Note that we made quite some assumptions (which I hope really hold). In particular we assumed that there is exactly one maximum. In this case this holds, but in general it could be that there are several independent values for Prefix. Also, we assumed that IPrefix will always be ground. We could check that too, just to be sure. Alternatively:

maxprefix_g(Prefix, Lists_g) :-
   setof(N, IPrefix^ ( commonprefix(IPrefix, Lists_g), length(IPrefix, N ) ), Ns),
   append(_,[N], Ns),
   length(Prefix, N),
   commonprefix(Prefix, Lists_g).

Here, the prefix does not have to be one single prefix (which it is in our situation).

The best, however, would be a purer version that does not need to resort to instantiation errors at all.

7

Here is how I would implement this:

:- set_prolog_flag(double_quotes, chars).

longest_common_prefix([], []).
longest_common_prefix([H], H).
longest_common_prefix([H1,H2|T], P) :-
    maplist(append(P), L, [H1,H2|T]),
    (   one_empty_head(L)
    ;   maplist(head, L, Hs),
        not_all_equal(Hs)
    ).

one_empty_head([[]|_]).
one_empty_head([[_|_]|T]) :-
    one_empty_head(T).

head([H|_], H).

not_all_equal([E|Es]) :-
    some_dif(Es, E).

some_dif([X|Xs], E) :-
    if_(diffirst(X,E), true, some_dif(Xs,E)).

diffirst(X, Y, T) :-
    (   X == Y -> T = false
    ;   X \= Y -> T = true
    ;   T = true,  dif(X, Y)
    ;   T = false, X = Y
    ).

The implementation of not_all_equal/1 is from this answer by @repeat (you can find my implementation in the edit history).

We use append and maplist to split the strings in the list into a prefix and a suffix, and where the prefix is the same for all strings. For this prefix to be the longest, we need to state that the first character of at least two of the suffixes are different.

This is why we use head/2, one_empty_head/1 and not_all_equal/1. head/2 is used to retrieve the first char of a string; one_empty_head/1 is used to state that if one of the suffixes is empty, then automatically this is the longest prefix. not_all_equal/1 is used to then check or state that at least two characters are different.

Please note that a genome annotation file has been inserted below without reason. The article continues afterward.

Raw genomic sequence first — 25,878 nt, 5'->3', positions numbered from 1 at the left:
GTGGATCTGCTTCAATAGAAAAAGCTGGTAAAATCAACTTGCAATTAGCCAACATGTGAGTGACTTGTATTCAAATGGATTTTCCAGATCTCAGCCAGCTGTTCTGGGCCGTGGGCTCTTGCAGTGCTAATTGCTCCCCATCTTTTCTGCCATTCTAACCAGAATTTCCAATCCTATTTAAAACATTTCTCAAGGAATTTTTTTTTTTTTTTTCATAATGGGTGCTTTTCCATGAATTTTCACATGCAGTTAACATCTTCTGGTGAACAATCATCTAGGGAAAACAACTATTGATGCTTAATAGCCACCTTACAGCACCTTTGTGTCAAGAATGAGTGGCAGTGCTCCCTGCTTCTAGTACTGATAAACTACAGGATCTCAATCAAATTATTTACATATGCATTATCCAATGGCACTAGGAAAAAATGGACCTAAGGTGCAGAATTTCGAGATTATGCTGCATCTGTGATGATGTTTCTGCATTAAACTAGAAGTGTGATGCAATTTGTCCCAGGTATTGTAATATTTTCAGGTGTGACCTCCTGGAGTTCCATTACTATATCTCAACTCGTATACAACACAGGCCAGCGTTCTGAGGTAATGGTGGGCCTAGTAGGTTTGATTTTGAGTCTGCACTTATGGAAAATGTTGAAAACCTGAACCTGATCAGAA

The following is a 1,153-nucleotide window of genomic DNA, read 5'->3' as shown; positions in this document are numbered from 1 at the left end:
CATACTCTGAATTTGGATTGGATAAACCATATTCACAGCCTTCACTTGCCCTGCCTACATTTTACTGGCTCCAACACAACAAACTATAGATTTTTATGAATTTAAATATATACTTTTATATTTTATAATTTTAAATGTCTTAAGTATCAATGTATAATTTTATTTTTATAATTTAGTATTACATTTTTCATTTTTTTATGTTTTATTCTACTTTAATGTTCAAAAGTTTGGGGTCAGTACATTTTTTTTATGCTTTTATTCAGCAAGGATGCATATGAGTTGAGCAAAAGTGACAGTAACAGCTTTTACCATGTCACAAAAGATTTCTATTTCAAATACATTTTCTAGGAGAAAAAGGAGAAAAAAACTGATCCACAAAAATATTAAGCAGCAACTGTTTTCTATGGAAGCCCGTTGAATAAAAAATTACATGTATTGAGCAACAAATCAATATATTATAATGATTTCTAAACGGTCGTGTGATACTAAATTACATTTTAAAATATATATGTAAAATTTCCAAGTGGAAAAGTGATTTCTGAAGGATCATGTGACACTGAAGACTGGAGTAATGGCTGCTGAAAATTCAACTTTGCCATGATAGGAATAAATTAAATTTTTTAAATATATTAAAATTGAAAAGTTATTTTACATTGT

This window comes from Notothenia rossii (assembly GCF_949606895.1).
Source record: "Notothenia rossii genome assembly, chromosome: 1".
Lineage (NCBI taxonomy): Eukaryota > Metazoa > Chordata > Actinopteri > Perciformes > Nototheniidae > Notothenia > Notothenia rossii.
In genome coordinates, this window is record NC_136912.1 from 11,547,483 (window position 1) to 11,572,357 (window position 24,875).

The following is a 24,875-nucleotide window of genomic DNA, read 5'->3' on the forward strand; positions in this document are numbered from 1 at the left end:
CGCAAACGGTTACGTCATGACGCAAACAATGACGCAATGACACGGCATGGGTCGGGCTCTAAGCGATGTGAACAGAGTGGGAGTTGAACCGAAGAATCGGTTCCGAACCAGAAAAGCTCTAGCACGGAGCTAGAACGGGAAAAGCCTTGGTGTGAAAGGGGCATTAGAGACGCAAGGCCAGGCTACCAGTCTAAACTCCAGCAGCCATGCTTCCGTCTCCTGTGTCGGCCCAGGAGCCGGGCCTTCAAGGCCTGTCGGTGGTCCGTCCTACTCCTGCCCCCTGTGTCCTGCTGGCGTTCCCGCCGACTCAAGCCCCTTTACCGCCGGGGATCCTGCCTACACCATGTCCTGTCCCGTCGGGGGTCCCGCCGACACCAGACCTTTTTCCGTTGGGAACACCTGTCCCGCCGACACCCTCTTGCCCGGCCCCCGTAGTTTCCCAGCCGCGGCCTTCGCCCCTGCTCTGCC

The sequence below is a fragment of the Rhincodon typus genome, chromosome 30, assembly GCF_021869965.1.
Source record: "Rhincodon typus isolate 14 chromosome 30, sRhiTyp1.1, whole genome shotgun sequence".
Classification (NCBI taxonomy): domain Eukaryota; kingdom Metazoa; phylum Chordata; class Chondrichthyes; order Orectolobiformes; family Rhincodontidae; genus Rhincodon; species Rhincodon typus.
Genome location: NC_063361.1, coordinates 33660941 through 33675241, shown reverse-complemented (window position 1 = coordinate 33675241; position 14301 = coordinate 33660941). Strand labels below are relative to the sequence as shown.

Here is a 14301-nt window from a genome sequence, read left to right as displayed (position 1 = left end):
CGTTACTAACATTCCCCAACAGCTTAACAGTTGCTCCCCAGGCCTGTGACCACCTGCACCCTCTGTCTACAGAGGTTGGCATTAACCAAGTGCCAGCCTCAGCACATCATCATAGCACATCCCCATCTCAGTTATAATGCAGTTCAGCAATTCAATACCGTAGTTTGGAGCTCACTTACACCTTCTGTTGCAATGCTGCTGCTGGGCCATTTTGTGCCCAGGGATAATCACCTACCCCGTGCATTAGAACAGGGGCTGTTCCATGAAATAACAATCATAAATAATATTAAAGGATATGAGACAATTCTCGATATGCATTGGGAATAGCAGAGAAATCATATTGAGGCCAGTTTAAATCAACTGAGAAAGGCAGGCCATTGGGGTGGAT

Examples

?- longest_common_prefix(["interview", "integrate", "intermediate"], Z).
Z = [i, n, t, e] ;
false.

?- longest_common_prefix(["interview", X, "intermediate"], "inte").
X = [i, n, t, e] ;
X = [i, n, t, e, _156|_158],
dif(_156, r) ;
false.

?- longest_common_prefix(["interview", "integrate", X], Z).
X = Z, Z = [] ;
X = [_246|_248],
Z = [],
dif(_246, i) ;
X = Z, Z = [i] ;
X = [i, _260|_262],
Z = [i],
dif(_260, n) ;
X = Z, Z = [i, n] ;
X = [i, n, _272|_274],
Z = [i, n],
dif(_272, t) ;
X = Z, Z = [i, n, t] ;
X = [i, n, t, _284|_286],
Z = [i, n, t],
dif(_284, e) ;
X = Z, Z = [i, n, t, e] ;
X = [i, n, t, e, _216|_224],
Z = [i, n, t, e] ;
false.

?- longest_common_prefix([X,Y], "abc").
X = [a, b, c],
Y = [a, b, c|_60] ;
X = [a, b, c, _84|_86],
Y = [a, b, c] ;
X = [a, b, c, _218|_220],
Y = [a, b, c, _242|_244],
dif(_218, _242) ;
false.

?- longest_common_prefix(L, "abc").
L = [[a, b, c]] ;
L = [[a, b, c], [a, b, c|_88]] ;
L = [[a, b, c, _112|_114], [a, b, c]] ;
L = [[a, b, c, _248|_250], [a, b, c, _278|_280]],
dif(_248, _278) ;
L = [[a, b, c], [a, b, c|_76], [a, b, c|_100]] ;